See the intro for the animated show below
Another extremely popular series is Acquisitions Incorporated, which started as an audio podcast way back in 2008, but has since spawned several others series, and is now played at live shows (such as at gaming convention PAX) in front of thousands of people.
Such has been the success of Acquisitions Incorporated as a brand, that it’s seen spinoffs outside of the videos. The Dungeons & Dragons video game Neverwinter featured some missions and characters from Acquisitions Incorporated. There is an official Acquisitions Incorporated source book for D&D, and the dungeon-themed board game Clank! has released a Legacy version of the game based on the property.
High Rollers is a UK based stream, DM’d by the excellent Mark Hulmes. Mark is a fantastic DM, and their videos are well worth checking out.
If you’re looking for something slightly shorter than the 100’s of hours that you can find on some of the channels above, Shut Up & Sit Down did a play through a while ago (also DM’d by Mark Hulmes) that clocks in at a much more manageable 3 hours. It’s a highly accessible, fun and entertaining series, and I would definitely recommend it.
Perhaps one of the most left-field inclusions in the genre is Outside Xbox who, as their name suggests, are a video game channel.
A couple of years ago, they made a short video series of them playing Dungeons & Dragons and it went down extremely well. Since then they’ve made plenty more videos and now play D&D in front of live audiences. They are an extremely entertaining and charismatic bunch, and their videos are a lot of fun.
I think that a channel like Outside Xbox (which has over 2million subscribers) whose viewers were almost entirely video gamers, probably went a long way to introducing lots of people to D&D for the first time.
There are, of course, many, many more podcasts, videos, streams and channels out there.
I think that the rise in popularity of Dungeons & Dragons has also lead to an increased interest in roleplaying games generally. As more people get into the hobby through D&D than ever before, they find other games in other settings. These could be Cyperpunk, Tales from the Loop, World of Darkness, Call of Cthulhu or any of the other hundreds of roleplaying systems out there.
This increased interest in the genre seems to have lead to a proliferation in roleplaying games being released. Many board games are getting roleplaying game adaptations, which is something that I am not sure would have happened not for the current interest in the hobby. Root, last year’s game of the year for many, is seeing a roleplaying game version soon, and the Android universe of games (which includes Android: Netrunner) has just received its own roleplaying game.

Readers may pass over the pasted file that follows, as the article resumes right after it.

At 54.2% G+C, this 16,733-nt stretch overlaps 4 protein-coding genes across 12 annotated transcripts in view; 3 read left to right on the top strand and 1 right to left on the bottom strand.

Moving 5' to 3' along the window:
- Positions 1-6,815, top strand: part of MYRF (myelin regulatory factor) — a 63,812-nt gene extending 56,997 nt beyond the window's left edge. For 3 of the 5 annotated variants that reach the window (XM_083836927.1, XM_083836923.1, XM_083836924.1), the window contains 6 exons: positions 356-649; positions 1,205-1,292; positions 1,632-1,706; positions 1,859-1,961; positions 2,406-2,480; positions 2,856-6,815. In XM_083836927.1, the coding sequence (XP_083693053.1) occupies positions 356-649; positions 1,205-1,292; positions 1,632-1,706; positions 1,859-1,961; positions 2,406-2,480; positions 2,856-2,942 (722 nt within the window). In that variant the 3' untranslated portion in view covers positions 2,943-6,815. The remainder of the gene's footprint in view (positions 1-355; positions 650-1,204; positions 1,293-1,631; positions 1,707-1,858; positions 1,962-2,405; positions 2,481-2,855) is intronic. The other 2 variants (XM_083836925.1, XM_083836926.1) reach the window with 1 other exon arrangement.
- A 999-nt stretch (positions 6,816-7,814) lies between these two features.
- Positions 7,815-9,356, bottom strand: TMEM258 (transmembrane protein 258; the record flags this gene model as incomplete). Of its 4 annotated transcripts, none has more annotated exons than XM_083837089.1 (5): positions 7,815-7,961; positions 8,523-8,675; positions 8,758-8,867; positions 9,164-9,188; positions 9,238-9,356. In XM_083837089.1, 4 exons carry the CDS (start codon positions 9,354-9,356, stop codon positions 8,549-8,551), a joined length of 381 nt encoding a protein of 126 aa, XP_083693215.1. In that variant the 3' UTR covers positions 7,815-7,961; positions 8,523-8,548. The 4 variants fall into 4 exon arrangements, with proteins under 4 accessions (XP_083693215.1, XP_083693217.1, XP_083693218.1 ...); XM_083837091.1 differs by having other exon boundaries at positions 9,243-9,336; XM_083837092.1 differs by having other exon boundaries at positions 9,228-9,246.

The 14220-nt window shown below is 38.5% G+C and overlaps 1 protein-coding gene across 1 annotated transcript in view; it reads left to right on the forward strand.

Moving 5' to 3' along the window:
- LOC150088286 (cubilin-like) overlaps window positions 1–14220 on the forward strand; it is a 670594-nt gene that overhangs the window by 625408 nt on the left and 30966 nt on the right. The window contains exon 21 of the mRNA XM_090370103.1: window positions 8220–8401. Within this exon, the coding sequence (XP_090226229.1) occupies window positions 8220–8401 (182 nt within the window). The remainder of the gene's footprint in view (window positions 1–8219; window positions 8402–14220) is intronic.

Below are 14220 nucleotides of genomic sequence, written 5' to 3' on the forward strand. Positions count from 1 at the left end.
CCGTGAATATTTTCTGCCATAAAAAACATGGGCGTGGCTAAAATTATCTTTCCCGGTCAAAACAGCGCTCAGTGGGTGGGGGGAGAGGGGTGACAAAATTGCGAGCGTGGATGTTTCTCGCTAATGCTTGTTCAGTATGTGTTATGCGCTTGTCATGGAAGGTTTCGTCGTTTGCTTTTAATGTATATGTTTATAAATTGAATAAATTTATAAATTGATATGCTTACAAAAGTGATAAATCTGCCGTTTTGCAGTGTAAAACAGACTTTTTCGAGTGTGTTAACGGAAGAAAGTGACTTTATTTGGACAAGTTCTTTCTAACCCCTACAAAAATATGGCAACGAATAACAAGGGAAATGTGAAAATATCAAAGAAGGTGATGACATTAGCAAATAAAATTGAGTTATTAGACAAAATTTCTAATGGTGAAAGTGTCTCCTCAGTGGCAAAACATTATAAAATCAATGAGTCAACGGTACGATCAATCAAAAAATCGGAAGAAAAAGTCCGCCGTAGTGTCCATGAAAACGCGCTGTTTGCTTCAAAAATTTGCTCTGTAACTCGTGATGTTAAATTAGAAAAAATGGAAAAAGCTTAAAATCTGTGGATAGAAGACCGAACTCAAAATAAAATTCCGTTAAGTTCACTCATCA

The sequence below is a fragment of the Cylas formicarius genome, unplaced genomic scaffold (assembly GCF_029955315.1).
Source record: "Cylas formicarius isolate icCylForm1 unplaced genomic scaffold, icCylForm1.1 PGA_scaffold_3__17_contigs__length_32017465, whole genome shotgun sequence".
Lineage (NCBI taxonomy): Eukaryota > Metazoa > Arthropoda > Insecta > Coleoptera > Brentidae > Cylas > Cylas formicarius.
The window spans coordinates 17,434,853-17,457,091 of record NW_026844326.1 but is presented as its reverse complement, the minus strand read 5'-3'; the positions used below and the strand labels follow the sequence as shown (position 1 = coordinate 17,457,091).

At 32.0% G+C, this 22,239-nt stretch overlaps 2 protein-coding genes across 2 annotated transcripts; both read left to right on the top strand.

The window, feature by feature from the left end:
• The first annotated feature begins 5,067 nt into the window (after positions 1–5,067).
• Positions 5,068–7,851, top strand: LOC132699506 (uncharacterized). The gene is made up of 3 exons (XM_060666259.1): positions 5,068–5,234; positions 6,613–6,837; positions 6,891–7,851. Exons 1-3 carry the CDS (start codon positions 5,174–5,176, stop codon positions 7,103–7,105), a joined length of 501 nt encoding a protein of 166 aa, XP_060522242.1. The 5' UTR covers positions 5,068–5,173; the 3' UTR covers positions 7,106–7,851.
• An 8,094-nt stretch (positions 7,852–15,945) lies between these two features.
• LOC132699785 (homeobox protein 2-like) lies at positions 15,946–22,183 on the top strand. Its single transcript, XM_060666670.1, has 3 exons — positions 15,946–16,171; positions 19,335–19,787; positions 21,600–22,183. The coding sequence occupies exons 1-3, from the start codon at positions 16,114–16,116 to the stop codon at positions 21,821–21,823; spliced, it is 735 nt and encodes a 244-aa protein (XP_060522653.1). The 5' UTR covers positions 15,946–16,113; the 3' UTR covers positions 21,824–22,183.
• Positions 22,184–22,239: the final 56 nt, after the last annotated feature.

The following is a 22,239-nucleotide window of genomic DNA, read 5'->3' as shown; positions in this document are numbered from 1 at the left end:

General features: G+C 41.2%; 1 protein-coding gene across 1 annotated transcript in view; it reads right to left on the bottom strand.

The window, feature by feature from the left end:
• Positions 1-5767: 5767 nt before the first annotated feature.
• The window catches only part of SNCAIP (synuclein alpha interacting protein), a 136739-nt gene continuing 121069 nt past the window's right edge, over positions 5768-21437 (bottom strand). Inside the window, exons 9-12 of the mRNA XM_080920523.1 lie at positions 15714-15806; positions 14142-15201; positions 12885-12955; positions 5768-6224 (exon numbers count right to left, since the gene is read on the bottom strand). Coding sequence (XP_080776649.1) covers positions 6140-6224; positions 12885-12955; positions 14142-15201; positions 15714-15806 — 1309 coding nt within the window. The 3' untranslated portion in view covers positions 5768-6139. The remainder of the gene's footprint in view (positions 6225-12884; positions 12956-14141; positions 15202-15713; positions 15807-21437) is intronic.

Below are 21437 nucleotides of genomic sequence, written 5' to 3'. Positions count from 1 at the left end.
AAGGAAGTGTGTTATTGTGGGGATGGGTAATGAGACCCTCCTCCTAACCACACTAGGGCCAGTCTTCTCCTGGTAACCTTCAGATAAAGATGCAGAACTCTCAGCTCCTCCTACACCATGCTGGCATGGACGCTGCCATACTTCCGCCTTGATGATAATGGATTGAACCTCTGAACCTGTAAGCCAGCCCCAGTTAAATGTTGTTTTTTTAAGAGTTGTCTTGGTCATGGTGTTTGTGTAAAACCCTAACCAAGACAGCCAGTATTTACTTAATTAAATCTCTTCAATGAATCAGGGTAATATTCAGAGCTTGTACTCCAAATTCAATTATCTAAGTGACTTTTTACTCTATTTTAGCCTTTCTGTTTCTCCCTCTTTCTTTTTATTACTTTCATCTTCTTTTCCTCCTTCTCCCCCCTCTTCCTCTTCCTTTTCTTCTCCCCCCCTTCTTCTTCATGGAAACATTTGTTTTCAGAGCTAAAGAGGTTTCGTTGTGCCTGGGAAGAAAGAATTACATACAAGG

As interest in D&D grows, other roleplaying games benefit also. A rising tide raises all ships, as they say.
When you take into account all of these factors: the streamlined and accessible 5th edition, the excellent online support, the increased visibility in popular media and the explosion of people playing online for an audience, it’s not hard to see that Dungeons & Dragons is going through something of a golden age.
It’s hard to imagine a time, 10 or 15 years ago, when someone would have believed that you could play a game of Dungeons & Dragons, and not only would people watch it, but they would do so in their millions.
Dungeons & Dragons has seen an incredible rise in popularity in the last few years, and I think that can only be a good thing, both as a player, and as someone with an interest in the hobby generally.
Long may it reign.
5 thoughts on “The Resurgence of Dungeons & Dragons”
One thing you miss about Pathfinder
“We quite like this version, can we buy the rights from you [D&D Publisher] to keep using these rules and publish our own stuff?”
The thing is, 3rd edition came with the Open Game License, allowing anyone to use just about anything except a few monster and spell names in their own games. This resulted in a *huge* explosion of third-party D&D-based games after it came out – Conan d20, Traveller d20, Everquest, Monte Cook’s Iron Heroes, Mutants and Masterminds, True20, BESM d20, FantasyCraft, SpyCraft – and that’s just a few. Paizo *didn’t* buy the rights, or even ask WotC/Hasbro’s permission. They didn’t have to. They just did it, entirely legally thanks to Wizard’s openness.
Thank you for the reply.
I was unaware of that, and am very happy to be corrected. Thank you for the information, very interesting indeed.
Great thoughts! I especially appreciate your thorough and on-point assessment of the history of D&D. That Dark Dungeons comic is hilarious. (It is to me at least today. I’m sure that was not the intention then.)
Also, as a note, Community did two entire D&D-focused episodes that were AMAZING. They would make a great addition to the pop culture section of this post. At the very least, they deserve a watch!
I completely agree about the Dark Dungeons comic being hilarious. It’s amazing how hysterical people got about it back in the day.
Thank you for the heads up about Community, I’ve never seen it, but that is certainly good to know. I’ll try and check those out, thank you!